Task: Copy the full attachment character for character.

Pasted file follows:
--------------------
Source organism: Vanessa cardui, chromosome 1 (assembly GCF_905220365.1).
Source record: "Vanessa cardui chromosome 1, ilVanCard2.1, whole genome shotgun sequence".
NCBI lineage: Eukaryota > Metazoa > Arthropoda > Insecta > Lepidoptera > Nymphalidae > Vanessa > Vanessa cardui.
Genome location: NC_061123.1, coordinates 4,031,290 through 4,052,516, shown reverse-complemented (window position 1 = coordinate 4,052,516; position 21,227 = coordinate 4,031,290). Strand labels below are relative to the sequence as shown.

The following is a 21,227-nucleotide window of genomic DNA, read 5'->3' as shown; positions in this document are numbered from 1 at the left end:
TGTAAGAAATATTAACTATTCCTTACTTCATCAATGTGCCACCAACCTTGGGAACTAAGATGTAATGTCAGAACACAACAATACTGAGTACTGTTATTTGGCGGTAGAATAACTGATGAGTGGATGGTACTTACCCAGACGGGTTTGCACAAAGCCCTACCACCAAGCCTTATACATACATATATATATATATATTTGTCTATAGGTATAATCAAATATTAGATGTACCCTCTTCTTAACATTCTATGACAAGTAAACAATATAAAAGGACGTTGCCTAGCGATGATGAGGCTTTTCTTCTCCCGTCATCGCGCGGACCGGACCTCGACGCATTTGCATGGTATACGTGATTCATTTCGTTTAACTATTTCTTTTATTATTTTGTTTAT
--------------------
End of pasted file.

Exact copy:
Source organism: Vanessa cardui, chromosome 1 (assembly GCF_905220365.1).
Source record: "Vanessa cardui chromosome 1, ilVanCard2.1, whole genome shotgun sequence".
NCBI lineage: Eukaryota > Metazoa > Arthropoda > Insecta > Lepidoptera > Nymphalidae > Vanessa > Vanessa cardui.
Genome location: NC_061123.1, coordinates 4,031,290 through 4,052,516, shown reverse-complemented (window position 1 = coordinate 4,052,516; position 21,227 = coordinate 4,031,290). Strand labels below are relative to the sequence as shown.

The following is a 21,227-nucleotide window of genomic DNA, read 5'->3' as shown; positions in this document are numbered from 1 at the left end:
TGTAAGAAATATTAACTATTCCTTACTTCATCAATGTGCCACCAACCTTGGGAACTAAGATGTAATGTCAGAACACAACAATACTGAGTACTGTTATTTGGCGGTAGAATAACTGATGAGTGGATGGTACTTACCCAGACGGGTTTGCACAAAGCCCTACCACCAAGCCTTATACATACATATATATATATATATTTGTCTATAGGTATAATCAAATATTAGATGTACCCTCTTCTTAACATTCTATGACAAGTAAACAATATAAAAGGACGTTGCCTAGCGATGATGAGGCTTTTCTTCTCCCGTCATCGCGCGGACCGGACCTCGACGCATTTGCATGGTATACGTGATTCATTTCGTTTAACTATTTCTTTTATTATTTTGTTTAT